On “Free” Markets
by James Hanley
Part II: Dedicated to all the quiet folks who read part I. I’m still astounded that despite my repeated disavowals some folks were certain that I was arguing that that modern markets can exist without third-party regulation. But that insistence alone makes this post worthwhile, because–here’s the fun part–this post is predicated on the opposite claim; that modern markets do require that kind of regulation. How about that? Let he who has ears to hear, hear.
In that post I explicitly did not want to delve into the issue of “free” markets. I just wanted to focus on whether it was possible for a market to exist without third-party regulation, without getting hung up on that troublesome concept “free.” I think I demonstrated my point. Some think I didn’t, but I found them unpersuasive. Oh, I was persuaded to tuck in the corners here and there, and move an example or two outside the bounds of what constituted a market, and that was all fair and good. But to my mind nobody successfully rebutted the claim that at least some of those examples were both markets and unregulated by third parties.
In fact several people agreed that they were both markets and unregulated by third parties, and found that fact entirely banal, and the examples trivial. Exactly–that was my very point. In fact I openly stated that it was my point. And still people couldn’t grasp it (I’m sure there’s a lesson about communication in there, but that’s not my field, so I’ll leave the ruminating upon that to others).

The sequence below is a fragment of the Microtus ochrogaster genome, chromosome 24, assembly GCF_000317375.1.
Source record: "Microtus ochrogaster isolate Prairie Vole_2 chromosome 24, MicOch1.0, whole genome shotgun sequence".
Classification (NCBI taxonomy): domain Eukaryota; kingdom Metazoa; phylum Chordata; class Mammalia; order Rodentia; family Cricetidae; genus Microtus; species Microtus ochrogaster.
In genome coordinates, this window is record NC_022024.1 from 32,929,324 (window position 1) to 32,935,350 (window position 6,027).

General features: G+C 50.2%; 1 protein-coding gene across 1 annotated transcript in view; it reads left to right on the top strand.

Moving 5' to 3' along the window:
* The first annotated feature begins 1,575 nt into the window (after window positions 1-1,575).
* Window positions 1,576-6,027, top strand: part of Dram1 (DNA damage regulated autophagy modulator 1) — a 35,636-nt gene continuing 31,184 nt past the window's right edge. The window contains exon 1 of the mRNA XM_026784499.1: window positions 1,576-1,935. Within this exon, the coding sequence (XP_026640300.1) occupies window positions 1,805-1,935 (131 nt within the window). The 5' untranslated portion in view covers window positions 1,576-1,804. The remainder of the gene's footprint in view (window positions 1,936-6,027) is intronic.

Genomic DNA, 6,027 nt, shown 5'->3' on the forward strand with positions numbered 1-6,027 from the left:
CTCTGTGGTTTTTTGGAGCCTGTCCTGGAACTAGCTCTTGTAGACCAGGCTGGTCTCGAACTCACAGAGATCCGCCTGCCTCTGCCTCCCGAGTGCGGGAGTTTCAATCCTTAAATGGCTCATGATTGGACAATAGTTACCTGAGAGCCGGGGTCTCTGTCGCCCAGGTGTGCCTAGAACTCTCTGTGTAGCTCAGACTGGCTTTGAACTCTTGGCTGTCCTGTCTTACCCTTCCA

So here’s my opening position, from par I: There are in fact such things as unregulated markets, but the examples of such are trivial, and without much, if any, relevance to the modern type of markets in which we engage.
And here’s why that triviality matters. If any market can be indisputably be called a free market, it is a market that is not regulated. And those markets are trivial. Let that sink in. Hanley, that fishing libertarian, is saying that the only markets that can indisputably be called free markets are the most trivial markets.
Pause. Re-read. Understand what I am saying. Allow me that position. I don’t mean agree with me. I mean allow me to hold that position, and before we move on, resolve that you will not claim I am holding some different position.
Every important, non-trivial, market has some degree of third-party regulation. But does that make them un-free? That has not been demonstrated. That we can call an unregulated market a free market does not logically entail that a regulated market is in fact un-free. Freedom may depend on something other than just the presence or absence of regulation. So what would that something other be? Presumably the degree of regulation, or the type of regulation. And suddenly we’re in thick mud, prospects for agreement nil. I could point out that free/unfree is a clunky binary variable, surely a false dichotomy, and that we ought to be looking at it as a continuous variable ranging from various degrees of “less free” to various degrees of “more free.” Logically, that’s the more defensible way to go, but what would it really accomplish? We’d never come to agreement on how to operationalize and measure the variable. Never. Prospects for agreement nil.